The programme’s focus is on doing things differently: learning routines, doing tasks according to the resources available and, in short, going one step beyond the traditional form of providing home care, which basically consists of having another person do things for you.
What are the benefits of reablement? What advances does it offer with respect to rehabilitation, which is practised at day centres and residences?
It is oriented towards specific objectives. One of the people that I talked with told me that her daughter’s family lived on the second floor of her building, but that she could not climb the stairs to visit them. Improving her physical fitness paved the way to ensuring that she could fend for herself and also be able to visit her grandchildren more often. We also ensured that she was capable of performing personal hygiene and household tasks on her own.
This improvement in the beneficiary’s capabilities, rather than an advantage, might seem to be a drawback…
Yes, that’s true. On this point the system may be too ambitious and it receives some criticism. The programme’s beneficiaries often say to me: “I can appreciate the benefits of getting out of bed on my own, getting dressed, washing, etc., but what is the benefit for me of cleaning the house again like I used to?” I understand that stance, it is normal to find it rather odd.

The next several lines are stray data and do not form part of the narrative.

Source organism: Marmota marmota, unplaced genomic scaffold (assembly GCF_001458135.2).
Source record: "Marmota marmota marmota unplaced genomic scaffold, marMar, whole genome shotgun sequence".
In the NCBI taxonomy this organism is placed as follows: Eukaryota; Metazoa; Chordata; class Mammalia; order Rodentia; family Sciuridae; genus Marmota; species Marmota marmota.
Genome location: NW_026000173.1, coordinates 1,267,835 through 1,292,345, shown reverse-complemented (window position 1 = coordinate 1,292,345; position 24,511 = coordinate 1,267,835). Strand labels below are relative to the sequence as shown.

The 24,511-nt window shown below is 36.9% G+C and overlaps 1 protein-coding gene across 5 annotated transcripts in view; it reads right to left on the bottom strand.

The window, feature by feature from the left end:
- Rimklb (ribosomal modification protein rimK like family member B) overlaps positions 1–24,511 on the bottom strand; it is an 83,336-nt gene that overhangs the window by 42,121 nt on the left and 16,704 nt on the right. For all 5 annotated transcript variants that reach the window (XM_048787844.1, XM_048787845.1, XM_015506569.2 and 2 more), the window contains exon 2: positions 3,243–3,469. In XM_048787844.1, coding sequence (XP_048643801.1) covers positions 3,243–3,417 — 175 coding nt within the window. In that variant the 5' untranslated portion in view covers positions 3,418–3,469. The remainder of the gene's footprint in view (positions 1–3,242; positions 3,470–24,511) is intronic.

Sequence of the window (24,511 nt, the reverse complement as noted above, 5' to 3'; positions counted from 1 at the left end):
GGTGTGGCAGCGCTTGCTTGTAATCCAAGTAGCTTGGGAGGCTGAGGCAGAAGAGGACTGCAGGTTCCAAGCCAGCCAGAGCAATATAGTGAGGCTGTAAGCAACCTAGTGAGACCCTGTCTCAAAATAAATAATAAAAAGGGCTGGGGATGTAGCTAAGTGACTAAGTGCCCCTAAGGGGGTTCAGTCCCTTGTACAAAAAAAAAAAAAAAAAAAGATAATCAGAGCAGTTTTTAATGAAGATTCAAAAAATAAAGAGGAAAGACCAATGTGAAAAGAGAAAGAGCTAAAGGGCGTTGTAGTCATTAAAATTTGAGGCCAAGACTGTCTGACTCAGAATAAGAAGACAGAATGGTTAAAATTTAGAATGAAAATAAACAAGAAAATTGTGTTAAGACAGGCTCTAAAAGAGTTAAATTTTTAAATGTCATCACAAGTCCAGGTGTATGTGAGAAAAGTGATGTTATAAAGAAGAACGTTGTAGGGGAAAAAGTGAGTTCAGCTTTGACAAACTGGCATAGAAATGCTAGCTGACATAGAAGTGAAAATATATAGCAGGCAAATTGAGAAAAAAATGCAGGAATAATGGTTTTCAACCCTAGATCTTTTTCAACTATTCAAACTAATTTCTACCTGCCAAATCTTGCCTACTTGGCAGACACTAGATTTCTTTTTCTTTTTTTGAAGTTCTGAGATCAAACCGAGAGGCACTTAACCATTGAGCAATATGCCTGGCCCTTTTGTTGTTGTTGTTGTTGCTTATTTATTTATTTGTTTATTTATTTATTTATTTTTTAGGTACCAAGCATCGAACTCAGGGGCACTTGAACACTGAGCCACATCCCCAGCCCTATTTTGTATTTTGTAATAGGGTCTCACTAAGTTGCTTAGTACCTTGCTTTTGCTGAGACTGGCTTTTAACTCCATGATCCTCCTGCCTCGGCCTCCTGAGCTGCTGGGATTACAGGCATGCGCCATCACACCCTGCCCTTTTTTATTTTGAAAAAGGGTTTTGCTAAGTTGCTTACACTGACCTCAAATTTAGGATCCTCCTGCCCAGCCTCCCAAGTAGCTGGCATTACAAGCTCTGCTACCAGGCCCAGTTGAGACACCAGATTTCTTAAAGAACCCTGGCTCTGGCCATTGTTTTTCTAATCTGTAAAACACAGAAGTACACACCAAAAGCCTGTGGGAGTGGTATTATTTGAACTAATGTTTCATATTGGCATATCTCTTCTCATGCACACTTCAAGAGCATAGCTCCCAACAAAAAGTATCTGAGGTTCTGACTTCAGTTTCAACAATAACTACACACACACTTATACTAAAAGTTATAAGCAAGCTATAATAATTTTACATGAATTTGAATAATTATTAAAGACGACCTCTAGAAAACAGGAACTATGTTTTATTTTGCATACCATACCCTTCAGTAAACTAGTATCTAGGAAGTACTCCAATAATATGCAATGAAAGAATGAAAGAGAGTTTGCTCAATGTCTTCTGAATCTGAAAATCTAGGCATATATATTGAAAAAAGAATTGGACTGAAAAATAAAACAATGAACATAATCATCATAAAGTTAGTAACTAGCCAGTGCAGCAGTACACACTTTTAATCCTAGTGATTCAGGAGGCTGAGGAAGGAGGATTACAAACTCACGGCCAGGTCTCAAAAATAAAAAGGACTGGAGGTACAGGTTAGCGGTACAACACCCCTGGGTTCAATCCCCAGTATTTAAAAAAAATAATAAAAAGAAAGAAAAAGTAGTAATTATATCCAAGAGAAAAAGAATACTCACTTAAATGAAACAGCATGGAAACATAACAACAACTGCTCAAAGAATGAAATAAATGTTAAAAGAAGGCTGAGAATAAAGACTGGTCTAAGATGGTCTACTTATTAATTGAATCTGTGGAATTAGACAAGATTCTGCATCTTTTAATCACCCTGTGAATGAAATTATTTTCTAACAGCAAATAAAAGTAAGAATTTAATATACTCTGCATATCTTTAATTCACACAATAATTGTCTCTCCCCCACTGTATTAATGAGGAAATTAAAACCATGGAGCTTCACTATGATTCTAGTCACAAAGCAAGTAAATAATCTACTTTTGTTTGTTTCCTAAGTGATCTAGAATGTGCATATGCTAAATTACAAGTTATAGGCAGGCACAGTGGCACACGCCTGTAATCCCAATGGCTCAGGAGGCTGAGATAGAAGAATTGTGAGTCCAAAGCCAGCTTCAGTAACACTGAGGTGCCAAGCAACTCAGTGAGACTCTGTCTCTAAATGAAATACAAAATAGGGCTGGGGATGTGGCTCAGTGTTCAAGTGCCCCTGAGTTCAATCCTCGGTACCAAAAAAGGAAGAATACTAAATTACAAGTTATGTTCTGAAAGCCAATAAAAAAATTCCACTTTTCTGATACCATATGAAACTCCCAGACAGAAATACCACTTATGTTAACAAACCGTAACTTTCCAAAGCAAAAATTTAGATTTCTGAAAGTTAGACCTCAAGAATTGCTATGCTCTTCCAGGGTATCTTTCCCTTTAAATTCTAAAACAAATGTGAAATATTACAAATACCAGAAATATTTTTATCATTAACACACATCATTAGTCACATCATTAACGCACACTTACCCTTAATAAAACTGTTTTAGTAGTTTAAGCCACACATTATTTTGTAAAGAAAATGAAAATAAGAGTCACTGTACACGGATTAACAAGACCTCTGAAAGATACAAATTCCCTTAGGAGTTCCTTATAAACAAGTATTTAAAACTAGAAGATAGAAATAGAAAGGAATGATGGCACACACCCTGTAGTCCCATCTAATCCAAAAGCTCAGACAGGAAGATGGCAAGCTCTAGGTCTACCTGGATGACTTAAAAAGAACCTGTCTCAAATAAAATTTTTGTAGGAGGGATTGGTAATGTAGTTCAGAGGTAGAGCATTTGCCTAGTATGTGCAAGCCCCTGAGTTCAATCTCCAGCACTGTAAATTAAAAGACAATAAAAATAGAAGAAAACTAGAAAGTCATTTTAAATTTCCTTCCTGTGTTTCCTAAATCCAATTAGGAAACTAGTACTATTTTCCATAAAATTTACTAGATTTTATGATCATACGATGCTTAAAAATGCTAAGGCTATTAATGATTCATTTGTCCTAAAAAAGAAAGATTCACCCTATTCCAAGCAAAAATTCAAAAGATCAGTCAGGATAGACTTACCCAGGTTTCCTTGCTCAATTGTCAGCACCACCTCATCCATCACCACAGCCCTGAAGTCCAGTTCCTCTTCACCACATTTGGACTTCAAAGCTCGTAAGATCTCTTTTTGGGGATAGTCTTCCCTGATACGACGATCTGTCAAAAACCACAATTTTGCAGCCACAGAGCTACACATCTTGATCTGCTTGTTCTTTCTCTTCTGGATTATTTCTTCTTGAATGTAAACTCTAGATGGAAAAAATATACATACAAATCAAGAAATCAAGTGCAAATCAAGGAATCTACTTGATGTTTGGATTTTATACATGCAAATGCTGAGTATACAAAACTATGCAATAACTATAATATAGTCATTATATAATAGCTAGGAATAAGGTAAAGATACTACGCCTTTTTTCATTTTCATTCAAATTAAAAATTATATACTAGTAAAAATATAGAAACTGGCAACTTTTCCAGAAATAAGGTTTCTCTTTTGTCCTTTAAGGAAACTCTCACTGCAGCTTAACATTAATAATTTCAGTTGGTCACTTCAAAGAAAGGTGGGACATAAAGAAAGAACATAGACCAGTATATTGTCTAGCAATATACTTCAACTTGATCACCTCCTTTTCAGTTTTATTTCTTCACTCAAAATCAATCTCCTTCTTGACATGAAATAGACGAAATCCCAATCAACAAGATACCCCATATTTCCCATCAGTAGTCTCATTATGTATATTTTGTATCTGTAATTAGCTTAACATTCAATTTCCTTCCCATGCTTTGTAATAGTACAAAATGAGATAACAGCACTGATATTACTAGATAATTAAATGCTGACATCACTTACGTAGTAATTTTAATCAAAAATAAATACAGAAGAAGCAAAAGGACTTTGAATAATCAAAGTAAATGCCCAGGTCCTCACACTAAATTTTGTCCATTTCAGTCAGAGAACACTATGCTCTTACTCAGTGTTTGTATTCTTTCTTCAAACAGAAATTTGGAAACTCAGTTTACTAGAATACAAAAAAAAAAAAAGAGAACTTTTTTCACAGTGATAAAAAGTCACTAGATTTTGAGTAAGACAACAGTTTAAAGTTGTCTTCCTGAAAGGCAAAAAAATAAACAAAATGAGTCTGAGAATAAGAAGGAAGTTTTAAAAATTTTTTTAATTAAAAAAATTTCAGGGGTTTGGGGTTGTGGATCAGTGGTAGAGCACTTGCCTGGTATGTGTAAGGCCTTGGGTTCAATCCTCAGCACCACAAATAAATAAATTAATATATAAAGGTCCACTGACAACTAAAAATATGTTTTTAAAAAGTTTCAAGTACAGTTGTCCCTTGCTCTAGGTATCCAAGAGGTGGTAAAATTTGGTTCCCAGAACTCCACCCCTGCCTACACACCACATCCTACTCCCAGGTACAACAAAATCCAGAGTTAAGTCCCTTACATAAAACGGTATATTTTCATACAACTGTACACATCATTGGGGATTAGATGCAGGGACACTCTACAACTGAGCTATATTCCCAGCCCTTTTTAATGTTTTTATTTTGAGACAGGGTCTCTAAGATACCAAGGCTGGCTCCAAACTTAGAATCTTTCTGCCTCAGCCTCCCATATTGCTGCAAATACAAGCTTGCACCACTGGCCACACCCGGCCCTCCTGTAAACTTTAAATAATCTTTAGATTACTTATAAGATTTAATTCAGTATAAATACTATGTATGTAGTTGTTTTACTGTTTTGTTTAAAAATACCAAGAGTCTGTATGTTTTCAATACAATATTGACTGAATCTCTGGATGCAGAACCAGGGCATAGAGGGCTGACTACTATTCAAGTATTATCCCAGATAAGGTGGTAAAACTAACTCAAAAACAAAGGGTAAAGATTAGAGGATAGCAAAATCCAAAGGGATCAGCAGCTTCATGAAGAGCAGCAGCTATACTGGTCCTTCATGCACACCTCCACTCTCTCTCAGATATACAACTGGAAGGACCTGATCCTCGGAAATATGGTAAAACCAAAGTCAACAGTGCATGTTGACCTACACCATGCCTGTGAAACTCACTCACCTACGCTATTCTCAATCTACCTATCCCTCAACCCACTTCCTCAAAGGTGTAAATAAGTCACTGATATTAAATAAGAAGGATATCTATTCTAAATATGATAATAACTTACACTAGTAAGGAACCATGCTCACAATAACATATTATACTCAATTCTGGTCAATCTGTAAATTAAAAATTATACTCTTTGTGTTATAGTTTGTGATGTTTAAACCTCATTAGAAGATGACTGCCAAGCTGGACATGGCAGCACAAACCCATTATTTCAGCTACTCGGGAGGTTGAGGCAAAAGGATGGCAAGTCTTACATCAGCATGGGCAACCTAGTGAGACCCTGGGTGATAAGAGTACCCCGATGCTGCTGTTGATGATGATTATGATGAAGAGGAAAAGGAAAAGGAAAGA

The truth is that the fact that municipal services aspire to the system’s beneficiaries being able to do their own household cleaning, although generating controversy, is important with regard to the sustainability of dependency care systems. If elderly people are capable of performing these tasks through their own means, then the municipal services will save money. Thus, ideally, these policies provide a dual benefit: firstly, achieving elderly people who are more independent and have a better quality of life; and secondly, serving to save money in public services.
Is there any proof of the efficiency of launching reablement policies with respect to quality of life and gaining control and independence?
We know that the programme has a major effect in terms of gaining in quality of life. People gain independence and feel more confident about performing tasks autonomously. This is shown by the results of some Norwegian research studies.
In Denmark, we do not yet have specific results because we are still at a very early phase of implementation of the programme on a national level, but we have indicators that show that these systems help people to become more independent and, therefore, they need less help once the programme has concluded.